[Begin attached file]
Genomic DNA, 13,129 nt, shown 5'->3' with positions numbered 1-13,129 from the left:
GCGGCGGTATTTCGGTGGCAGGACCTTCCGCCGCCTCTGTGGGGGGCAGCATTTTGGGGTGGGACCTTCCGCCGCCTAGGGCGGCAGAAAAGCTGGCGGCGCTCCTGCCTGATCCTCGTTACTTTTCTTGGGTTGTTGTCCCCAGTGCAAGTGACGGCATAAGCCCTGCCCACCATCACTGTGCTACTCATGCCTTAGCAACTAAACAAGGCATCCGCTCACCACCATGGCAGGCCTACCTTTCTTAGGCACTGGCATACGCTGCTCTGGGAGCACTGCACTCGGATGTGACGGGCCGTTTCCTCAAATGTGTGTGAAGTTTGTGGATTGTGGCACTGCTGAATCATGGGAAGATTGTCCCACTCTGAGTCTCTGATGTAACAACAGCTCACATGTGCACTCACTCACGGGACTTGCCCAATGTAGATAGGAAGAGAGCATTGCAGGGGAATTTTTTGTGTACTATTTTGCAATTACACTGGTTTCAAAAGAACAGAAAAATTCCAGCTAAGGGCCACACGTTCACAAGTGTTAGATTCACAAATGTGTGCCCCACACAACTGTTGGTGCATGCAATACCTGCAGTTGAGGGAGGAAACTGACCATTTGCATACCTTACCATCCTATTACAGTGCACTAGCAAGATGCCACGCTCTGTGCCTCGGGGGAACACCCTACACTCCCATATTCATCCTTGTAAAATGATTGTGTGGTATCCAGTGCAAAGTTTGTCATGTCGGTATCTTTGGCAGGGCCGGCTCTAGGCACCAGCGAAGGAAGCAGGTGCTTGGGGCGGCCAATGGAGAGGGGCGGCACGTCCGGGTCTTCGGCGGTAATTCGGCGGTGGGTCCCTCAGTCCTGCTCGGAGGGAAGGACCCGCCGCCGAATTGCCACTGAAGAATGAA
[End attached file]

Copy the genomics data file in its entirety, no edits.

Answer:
Genomic DNA, 13,129 nt, shown 5'->3' with positions numbered 1-13,129 from the left:
GCGGCGGTATTTCGGTGGCAGGACCTTCCGCCGCCTCTGTGGGGGGCAGCATTTTGGGGTGGGACCTTCCGCCGCCTAGGGCGGCAGAAAAGCTGGCGGCGCTCCTGCCTGATCCTCGTTACTTTTCTTGGGTTGTTGTCCCCAGTGCAAGTGACGGCATAAGCCCTGCCCACCATCACTGTGCTACTCATGCCTTAGCAACTAAACAAGGCATCCGCTCACCACCATGGCAGGCCTACCTTTCTTAGGCACTGGCATACGCTGCTCTGGGAGCACTGCACTCGGATGTGACGGGCCGTTTCCTCAAATGTGTGTGAAGTTTGTGGATTGTGGCACTGCTGAATCATGGGAAGATTGTCCCACTCTGAGTCTCTGATGTAACAACAGCTCACATGTGCACTCACTCACGGGACTTGCCCAATGTAGATAGGAAGAGAGCATTGCAGGGGAATTTTTTGTGTACTATTTTGCAATTACACTGGTTTCAAAAGAACAGAAAAATTCCAGCTAAGGGCCACACGTTCACAAGTGTTAGATTCACAAATGTGTGCCCCACACAACTGTTGGTGCATGCAATACCTGCAGTTGAGGGAGGAAACTGACCATTTGCATACCTTACCATCCTATTACAGTGCACTAGCAAGATGCCACGCTCTGTGCCTCGGGGGAACACCCTACACTCCCATATTCATCCTTGTAAAATGATTGTGTGGTATCCAGTGCAAAGTTTGTCATGTCGGTATCTTTGGCAGGGCCGGCTCTAGGCACCAGCGAAGGAAGCAGGTGCTTGGGGCGGCCAATGGAGAGGGGCGGCACGTCCGGGTCTTCGGCGGTAATTCGGCGGTGGGTCCCTCAGTCCTGCTCGGAGGGAAGGACCCGCCGCCGAATTGCCACTGAAGAATGAA